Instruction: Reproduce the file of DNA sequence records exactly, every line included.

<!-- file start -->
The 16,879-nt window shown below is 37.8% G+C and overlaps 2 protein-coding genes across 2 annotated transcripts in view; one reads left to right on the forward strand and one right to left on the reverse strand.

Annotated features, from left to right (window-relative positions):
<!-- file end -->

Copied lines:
The 16,879-nt window shown below is 37.8% G+C and overlaps 2 protein-coding genes across 2 annotated transcripts in view; one reads left to right on the forward strand and one right to left on the reverse strand.

Annotated features, from left to right (window-relative positions):